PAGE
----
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Interfaith Dialogue
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Angela
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Quote Angela Replybullet Posted: 12 December 2008 at 4:33am
There are actually many references.  I will research them for you.

Coincidently, the familiar of Yeshua is Esau.....

Like my name is Angela, but my family calls me Ang or Angie.

Esau is not that far from Essa.....just different Anglicizing of the name.

In the end, Jesus...... was a Jew.... he was not Greek.

He would have had an Aramaic/Hebrew name.....any other claim is ridiculous and racism.   And I mean that to both Christian and others.

I call him Jesus because I speak english and that is what his name has been changed to for English speakers.  My dear friend who is a Spanish speaker calls him Jesus (the J being pronounced like and H, so Heyzus).

Christ is the Greek word for Messiah.  Messiah in Hebrew means "The Anointed One".

Mary is the Anglicization of Miriam.  Which is a name commonly shared by Muslim women and Jewish Women.

Laughably, most of the names in our Bibles today, based on the Greek Septuagint, Early Greek Gospels, Vulgate and King James Version have been twisted by Culture after Culture.

I grew up in the Russian Orthodox Church.  The name John.... (Yahya is Arabic) is Ivan in Russian and is Ian in the old Celtic converts to Christianity.

That is why I get so frustrated when people argue over things like this....

We are separated by 2000 years of language...for the Quran, its 600 years and 1 language.   For, the Bible, 3-4 languages minimum.

Here is a etymology of the name from a Wiki article, I have seen others.


Personal name

Authors have put forward numerous explanations to explain the origin of the name 'Jesus' (cf. Matthew 1:21), and have offered a still larger number of explanations for the meaning of the name. The name is related to the Hebrew יְהוֹשֻׁעַ Joshua, which is a theophoric name first mentioned within the Biblical tradition in Exodus 17:9 as one of Moses' companions (and, according to tradition, later successor). Breaking the name down, we see that there are two parts: יהו Yeho, a theophoric reference to YHWH, the distinctive personal name of the God of Israel, plus the three letter root שוע, relating to the noun shua. Due to disputes over how to render שוע lexically,[1][2][3][4][5] there are a number of generally accepted phrases this combination can translate to:

Yeho-shua
  • Yhwh saves
  • Yhwh (is) salvation
  • "Yhwh" (is) a saving-cry
  • "Yhwh" (is) a cry-for-saving
  • "Yhwh" (is) a cry-for-help
  • Yhwh (is) my help

Biblical Hebrew יְהוֹשֻׁעַ [Yehoshua`] underwent an orthographical change into the Biblical Aramaic (some say late Biblical Hebrew) form יֵשׁוּעַ [Yeshua`] (for example, Ezra 2:2[6]) because of a phonological shift where guttural phonemes weakened, including [h].[7] Late Biblical Hebrew usually shortened the traditional theophoric element [Yahu] יהו at the beginning of a name to יו [Yo-], and at the end to יה [-yah]. In [Yoshua`], it palatized to [Yeshua`]. This shortened Hebrew name was common - the Hebrew Bible mentions ten individuals called it - and was also adopted by Aramaic- and Greek-speaking Jews.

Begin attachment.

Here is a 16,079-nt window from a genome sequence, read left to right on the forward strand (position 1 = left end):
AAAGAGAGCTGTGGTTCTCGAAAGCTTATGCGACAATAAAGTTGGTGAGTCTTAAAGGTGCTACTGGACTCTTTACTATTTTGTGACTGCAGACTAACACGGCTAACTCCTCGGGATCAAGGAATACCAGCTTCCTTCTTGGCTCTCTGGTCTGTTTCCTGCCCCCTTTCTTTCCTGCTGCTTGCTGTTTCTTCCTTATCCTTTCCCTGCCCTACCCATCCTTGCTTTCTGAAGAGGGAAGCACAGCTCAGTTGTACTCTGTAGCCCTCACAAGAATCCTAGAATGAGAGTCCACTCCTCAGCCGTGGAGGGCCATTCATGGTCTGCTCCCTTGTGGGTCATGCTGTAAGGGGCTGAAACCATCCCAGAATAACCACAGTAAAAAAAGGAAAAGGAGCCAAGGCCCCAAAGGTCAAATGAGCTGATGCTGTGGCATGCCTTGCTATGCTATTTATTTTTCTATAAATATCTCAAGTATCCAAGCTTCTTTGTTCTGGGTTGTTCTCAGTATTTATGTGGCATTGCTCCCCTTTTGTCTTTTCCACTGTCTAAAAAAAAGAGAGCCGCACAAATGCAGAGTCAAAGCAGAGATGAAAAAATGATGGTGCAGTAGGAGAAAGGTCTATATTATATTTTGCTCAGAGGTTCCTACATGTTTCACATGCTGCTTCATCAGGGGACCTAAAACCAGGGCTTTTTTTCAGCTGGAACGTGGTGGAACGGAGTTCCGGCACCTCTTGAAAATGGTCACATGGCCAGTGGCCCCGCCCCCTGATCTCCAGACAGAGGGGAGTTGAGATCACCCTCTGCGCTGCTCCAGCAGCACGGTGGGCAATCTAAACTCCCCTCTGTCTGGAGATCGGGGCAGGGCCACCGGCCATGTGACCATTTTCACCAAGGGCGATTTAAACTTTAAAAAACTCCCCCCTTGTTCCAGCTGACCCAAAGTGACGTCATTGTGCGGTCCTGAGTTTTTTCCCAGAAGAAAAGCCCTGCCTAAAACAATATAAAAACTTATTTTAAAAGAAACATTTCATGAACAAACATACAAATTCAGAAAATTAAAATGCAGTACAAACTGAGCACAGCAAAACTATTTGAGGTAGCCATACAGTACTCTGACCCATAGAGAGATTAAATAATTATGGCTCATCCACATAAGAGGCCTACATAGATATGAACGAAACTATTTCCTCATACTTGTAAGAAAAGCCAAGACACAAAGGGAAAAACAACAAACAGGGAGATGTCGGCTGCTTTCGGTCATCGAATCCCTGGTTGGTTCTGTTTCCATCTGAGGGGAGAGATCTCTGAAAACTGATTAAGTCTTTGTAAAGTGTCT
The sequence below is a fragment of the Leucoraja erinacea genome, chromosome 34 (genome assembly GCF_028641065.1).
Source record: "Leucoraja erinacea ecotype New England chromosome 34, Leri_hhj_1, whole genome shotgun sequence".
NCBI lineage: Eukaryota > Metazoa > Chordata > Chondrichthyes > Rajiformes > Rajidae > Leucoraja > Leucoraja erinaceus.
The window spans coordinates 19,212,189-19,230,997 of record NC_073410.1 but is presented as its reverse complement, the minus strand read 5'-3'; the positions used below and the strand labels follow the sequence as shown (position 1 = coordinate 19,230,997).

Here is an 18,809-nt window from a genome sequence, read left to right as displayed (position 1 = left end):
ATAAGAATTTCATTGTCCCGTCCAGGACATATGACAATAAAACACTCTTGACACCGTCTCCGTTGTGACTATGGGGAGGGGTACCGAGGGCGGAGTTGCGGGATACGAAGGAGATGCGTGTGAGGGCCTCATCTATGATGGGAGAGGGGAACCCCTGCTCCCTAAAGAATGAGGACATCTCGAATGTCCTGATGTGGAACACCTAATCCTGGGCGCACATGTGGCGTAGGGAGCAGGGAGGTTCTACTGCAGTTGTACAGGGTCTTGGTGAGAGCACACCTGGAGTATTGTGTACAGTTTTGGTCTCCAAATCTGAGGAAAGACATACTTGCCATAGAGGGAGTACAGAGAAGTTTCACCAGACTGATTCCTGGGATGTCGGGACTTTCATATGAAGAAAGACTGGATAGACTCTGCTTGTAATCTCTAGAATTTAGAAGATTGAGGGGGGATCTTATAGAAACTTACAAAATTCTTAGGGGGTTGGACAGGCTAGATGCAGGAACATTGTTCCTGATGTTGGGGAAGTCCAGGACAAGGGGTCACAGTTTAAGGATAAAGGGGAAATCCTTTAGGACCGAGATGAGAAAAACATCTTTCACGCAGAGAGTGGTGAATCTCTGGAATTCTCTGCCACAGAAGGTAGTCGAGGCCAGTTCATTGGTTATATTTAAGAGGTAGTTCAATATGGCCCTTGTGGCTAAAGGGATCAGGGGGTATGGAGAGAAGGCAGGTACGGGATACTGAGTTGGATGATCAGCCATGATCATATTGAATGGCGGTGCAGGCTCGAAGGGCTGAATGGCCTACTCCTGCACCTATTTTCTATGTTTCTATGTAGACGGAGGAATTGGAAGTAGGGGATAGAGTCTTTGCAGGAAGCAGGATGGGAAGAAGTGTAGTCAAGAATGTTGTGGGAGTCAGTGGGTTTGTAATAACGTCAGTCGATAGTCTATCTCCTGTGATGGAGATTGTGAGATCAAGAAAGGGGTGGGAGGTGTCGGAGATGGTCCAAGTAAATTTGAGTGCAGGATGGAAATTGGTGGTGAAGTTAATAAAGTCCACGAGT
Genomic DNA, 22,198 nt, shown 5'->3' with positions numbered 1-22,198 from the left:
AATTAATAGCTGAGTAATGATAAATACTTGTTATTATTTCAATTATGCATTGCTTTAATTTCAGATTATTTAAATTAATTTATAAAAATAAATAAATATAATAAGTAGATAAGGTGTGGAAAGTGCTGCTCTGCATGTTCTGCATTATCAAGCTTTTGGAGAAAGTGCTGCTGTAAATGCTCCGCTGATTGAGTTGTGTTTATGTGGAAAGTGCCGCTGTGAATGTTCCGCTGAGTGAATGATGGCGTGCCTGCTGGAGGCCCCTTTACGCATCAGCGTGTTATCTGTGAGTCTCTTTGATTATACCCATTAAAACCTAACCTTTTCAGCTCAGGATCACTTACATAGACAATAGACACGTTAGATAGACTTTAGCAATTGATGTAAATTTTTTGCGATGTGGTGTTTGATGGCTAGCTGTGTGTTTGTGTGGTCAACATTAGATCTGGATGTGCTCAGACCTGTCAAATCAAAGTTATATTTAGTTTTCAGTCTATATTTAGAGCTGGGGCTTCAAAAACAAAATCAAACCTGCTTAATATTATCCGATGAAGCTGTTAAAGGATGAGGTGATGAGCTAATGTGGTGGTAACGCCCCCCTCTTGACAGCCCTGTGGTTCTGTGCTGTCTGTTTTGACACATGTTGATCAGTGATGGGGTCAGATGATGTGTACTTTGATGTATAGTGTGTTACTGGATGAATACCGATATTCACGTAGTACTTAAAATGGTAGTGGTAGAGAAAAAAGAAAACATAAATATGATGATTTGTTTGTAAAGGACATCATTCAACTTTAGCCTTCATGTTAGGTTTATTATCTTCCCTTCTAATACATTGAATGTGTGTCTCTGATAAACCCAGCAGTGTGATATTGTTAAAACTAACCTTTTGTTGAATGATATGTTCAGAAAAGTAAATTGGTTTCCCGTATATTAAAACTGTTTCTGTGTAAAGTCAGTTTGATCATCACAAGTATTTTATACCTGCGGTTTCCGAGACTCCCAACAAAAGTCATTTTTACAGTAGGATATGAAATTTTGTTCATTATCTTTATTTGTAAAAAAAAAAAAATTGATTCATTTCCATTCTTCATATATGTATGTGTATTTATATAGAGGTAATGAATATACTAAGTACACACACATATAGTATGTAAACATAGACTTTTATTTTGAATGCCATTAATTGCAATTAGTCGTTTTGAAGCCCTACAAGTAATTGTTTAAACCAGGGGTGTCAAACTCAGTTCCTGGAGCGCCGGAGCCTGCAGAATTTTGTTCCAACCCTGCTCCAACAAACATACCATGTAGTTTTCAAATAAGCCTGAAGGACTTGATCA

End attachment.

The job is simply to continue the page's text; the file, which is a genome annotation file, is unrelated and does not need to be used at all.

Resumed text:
By the time the New Testament was written, the Septuagint had already transliterated ישוע [Yeshua`] into Koine Greek as closely as possible in the 3rd-century BCE, the result being Ἰησοῦς [Iēsous]. Where Greek has no equivalent of the semitic letter ש shin [sh], it was replaced with a σ sigma [s], and a masculine singular ending [-s] was added. Many scholars believe some dialects dropped the final letter ע `ayin [`]. The Greek writings of Philo of Alexandria[8] and Josephus frequently mention this name.

From Greek, Ἰησοῦς [Iēsous] moved into Latin at least by the time of the Vetus Latina. The morphological jump this time was not as large as previous changes between language families. Ἰησοῦς [Iēsous] was transliterated to Latin IESVS, where it stood for many centuries. The Latin name has an irregular declension, with a genitive, dative, ablative, and vocative of Jesu, accusative of Jesum, and nominative of Jesus. Minuscule (lower case) letters were developed around 800 and some time later the U was invented to distinguish the vowel sound from the consonantal sound and the J to distinguish the consonant from I. Similarly, Greek minuscules were invented about the same time, prior to that the name was written in Capital letters: ΙΗCΟΥC or abbreviated as: ΙΗC with a line over the top, see also Christogram.

Modern English "Jesus" [ˈdʒi.zəs] derives from Early Middle English Iesu (attested from the 12th century). The name participated in the Great Vowel Shift in late Middle English (15th century). The letter J was first distinguished from 'I' by the Frenchman Pierre Ramus in the 16th, but did not become common in Modern English until the 17th century, so that early 17th century works such as the first edition of the King James Version of the Bible (1611) continued to print the name with an I. [9]

 

Edited by Angela - 12 December 2008 at 4:35am
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